Committee works to improve efficiency of classroom use on campus
Adam Lee was five minutes late every day for his Chinese class in Cobb Hall last year.
Lee ran from his economics class in the FedEx Global Education Center, but he only had 10 minutes to do so.
Lee said he was forced to schedule his classes that way despite the distance between the two locations because those were the only times the classes he needed were available.
But while Lee was running between classes, many classrooms on North Campus were sitting empty.
The UNC Classroom Policy Steering Committee is seeking to address this problem by working to improve the inefficient use of classroom space on campus.
A report filed by the UNC-system General Administration found that UNC-Chapel Hill does not meet the standards for the amount of classroom space usage per week.
Jeffrey Hill, director of space utilization and analysis for the General Administration, said there is concern across the board that classrooms are not being used efficiently.
“Everybody’s trying to look at what they have and do a better job of using what they have already,” Hill said.
Carol Tresolini, chairwoman of the committee, said there are a variety of factors for low classroom usage.
“From a financial perspective, if we can better utilize our existing classrooms then we can avoid having to build new classrooms or more classrooms,” she said.
Tresolini said the University has seen an increase in class sizes during the past few years while enduring budget cuts.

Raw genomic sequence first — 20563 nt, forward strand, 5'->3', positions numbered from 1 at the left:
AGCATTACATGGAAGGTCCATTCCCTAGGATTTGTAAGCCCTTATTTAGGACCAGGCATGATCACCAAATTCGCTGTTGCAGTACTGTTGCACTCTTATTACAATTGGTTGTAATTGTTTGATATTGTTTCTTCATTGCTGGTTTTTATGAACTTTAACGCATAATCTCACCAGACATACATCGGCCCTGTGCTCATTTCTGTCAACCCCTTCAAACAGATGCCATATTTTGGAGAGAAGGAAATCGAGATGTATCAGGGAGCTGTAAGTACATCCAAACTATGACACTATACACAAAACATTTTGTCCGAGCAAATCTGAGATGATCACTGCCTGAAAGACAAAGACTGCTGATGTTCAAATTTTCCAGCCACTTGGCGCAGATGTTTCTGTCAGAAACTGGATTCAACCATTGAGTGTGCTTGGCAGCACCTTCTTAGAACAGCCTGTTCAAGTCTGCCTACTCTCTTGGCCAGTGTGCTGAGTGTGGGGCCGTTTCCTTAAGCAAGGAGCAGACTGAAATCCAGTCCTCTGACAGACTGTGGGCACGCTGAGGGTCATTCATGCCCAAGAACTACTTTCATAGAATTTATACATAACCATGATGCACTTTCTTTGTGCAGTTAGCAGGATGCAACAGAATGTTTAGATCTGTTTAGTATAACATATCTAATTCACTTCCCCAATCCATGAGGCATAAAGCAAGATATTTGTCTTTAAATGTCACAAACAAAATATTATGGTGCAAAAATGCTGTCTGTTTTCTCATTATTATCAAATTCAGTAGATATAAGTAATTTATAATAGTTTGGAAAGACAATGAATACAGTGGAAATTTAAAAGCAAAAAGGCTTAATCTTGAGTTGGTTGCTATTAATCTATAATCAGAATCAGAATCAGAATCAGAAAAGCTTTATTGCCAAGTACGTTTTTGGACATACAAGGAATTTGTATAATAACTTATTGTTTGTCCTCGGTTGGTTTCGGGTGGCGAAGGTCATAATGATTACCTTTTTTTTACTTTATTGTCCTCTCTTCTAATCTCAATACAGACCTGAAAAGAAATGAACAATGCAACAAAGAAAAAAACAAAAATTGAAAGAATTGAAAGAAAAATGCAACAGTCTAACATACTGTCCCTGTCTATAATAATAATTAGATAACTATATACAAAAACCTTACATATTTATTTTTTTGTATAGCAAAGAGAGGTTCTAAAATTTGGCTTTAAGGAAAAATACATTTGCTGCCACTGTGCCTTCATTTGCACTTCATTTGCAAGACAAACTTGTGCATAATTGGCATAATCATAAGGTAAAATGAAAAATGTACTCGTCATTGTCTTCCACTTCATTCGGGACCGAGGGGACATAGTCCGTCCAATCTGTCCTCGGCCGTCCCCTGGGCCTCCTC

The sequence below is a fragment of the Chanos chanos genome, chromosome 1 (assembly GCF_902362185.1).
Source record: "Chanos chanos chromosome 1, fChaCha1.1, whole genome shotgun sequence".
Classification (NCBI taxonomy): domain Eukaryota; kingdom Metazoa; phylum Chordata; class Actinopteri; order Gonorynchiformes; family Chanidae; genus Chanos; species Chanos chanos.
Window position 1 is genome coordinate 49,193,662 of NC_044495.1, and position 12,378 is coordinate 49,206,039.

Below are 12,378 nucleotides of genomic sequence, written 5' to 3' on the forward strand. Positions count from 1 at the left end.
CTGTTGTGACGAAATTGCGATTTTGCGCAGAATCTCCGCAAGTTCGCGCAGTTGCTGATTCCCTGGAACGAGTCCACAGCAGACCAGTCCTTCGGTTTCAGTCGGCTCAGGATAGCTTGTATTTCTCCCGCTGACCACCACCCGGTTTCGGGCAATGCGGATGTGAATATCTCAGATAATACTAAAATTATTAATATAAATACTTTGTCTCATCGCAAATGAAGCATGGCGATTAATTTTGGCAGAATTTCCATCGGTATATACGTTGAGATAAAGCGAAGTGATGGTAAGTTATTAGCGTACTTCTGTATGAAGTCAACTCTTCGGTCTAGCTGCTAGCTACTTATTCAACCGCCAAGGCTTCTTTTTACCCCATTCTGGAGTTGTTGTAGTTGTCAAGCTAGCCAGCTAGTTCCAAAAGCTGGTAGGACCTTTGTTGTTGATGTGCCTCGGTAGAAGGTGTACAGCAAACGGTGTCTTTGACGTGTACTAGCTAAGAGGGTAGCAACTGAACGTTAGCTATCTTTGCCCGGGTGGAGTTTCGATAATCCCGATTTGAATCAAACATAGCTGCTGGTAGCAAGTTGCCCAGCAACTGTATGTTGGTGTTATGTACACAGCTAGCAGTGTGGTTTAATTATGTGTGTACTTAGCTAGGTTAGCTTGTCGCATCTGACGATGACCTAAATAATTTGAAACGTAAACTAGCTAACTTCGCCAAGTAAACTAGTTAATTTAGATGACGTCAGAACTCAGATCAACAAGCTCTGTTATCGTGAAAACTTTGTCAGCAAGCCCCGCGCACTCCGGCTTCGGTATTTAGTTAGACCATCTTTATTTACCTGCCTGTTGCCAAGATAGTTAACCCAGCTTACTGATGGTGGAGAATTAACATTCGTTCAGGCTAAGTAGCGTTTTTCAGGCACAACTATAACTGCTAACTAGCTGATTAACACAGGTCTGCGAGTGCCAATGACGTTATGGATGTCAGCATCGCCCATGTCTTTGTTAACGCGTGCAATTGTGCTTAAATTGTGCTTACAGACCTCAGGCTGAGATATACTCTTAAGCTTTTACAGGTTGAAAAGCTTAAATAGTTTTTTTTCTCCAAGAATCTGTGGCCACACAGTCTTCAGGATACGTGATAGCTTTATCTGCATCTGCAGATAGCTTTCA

Undergraduate enrollment has grown by nearly 18 percent during the past 25 years.
“Some of the small classrooms aren’t being used because we don’t have as many small classes,” she said.
She said the combination of higher enrollment with fewer class sections due to budget cuts has made it difficult to find classrooms that meet the needs of larger classes.
Tresolini also said departments don’t always schedule classes efficiently, which adds to the problem.
“What we sometimes see with departmental scheduling is there are other priorities, like scheduling class in a nearby classroom,” she said.
“So sometimes you’ll have a situation where you’ll have a class of 20 scheduled in a classroom that seats 40, and when we do that, our classroom utilization rates suffer.”
Another problem is that many professors don’t want to use classrooms in need of maintenance due to their degenerative state.
Tresolini also said that out of 223 classrooms currently scheduled by the registrar’s office, only 188 have proper technology installed.
But Hill said there has been a freeze on the state repair and renovation fund for two years due to recent budget constraints.
Tresolini said one classroom in Hamilton has a four-semester average of only 11 percent usage, based on a standard of 45 hours per week.
Another classroom in Howell Hall has had no classes scheduled in it in recent semesters, she added.
“We could definitely do better,” she said.
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